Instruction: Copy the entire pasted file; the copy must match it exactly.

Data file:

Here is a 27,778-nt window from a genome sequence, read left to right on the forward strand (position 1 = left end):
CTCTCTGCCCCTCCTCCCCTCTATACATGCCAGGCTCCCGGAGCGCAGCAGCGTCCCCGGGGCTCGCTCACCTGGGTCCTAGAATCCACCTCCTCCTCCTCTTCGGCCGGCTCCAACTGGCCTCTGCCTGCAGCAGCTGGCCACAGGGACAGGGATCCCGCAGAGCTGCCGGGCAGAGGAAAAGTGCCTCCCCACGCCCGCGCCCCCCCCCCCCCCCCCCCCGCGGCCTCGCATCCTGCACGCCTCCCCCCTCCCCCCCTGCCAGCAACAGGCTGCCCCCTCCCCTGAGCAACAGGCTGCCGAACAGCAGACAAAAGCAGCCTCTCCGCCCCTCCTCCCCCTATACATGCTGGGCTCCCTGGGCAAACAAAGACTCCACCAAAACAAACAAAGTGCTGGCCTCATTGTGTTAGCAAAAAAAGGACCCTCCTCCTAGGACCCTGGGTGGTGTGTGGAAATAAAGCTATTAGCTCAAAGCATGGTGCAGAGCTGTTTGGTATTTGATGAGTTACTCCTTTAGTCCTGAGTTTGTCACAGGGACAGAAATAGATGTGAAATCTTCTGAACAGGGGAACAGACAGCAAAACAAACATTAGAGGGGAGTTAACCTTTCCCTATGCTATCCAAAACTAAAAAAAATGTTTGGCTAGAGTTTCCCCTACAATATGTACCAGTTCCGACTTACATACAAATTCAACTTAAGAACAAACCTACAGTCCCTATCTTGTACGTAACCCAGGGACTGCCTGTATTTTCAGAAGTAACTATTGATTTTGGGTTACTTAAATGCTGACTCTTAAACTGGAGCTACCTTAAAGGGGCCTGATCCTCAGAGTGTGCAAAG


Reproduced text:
Here is a 27,778-nt window from a genome sequence, read left to right on the forward strand (position 1 = left end):
CTCTCTGCCCCTCCTCCCCTCTATACATGCCAGGCTCCCGGAGCGCAGCAGCGTCCCCGGGGCTCGCTCACCTGGGTCCTAGAATCCACCTCCTCCTCCTCTTCGGCCGGCTCCAACTGGCCTCTGCCTGCAGCAGCTGGCCACAGGGACAGGGATCCCGCAGAGCTGCCGGGCAGAGGAAAAGTGCCTCCCCACGCCCGCGCCCCCCCCCCCCCCCCCCCCGCGGCCTCGCATCCTGCACGCCTCCCCCCTCCCCCCCTGCCAGCAACAGGCTGCCCCCTCCCCTGAGCAACAGGCTGCCGAACAGCAGACAAAAGCAGCCTCTCCGCCCCTCCTCCCCCTATACATGCTGGGCTCCCTGGGCAAACAAAGACTCCACCAAAACAAACAAAGTGCTGGCCTCATTGTGTTAGCAAAAAAAGGACCCTCCTCCTAGGACCCTGGGTGGTGTGTGGAAATAAAGCTATTAGCTCAAAGCATGGTGCAGAGCTGTTTGGTATTTGATGAGTTACTCCTTTAGTCCTGAGTTTGTCACAGGGACAGAAATAGATGTGAAATCTTCTGAACAGGGGAACAGACAGCAAAACAAACATTAGAGGGGAGTTAACCTTTCCCTATGCTATCCAAAACTAAAAAAAATGTTTGGCTAGAGTTTCCCCTACAATATGTACCAGTTCCGACTTACATACAAATTCAACTTAAGAACAAACCTACAGTCCCTATCTTGTACGTAACCCAGGGACTGCCTGTATTTTCAGAAGTAACTATTGATTTTGGGTTACTTAAATGCTGACTCTTAAACTGGAGCTACCTTAAAGGGGCCTGATCCTCAGAGTGTGCAAAG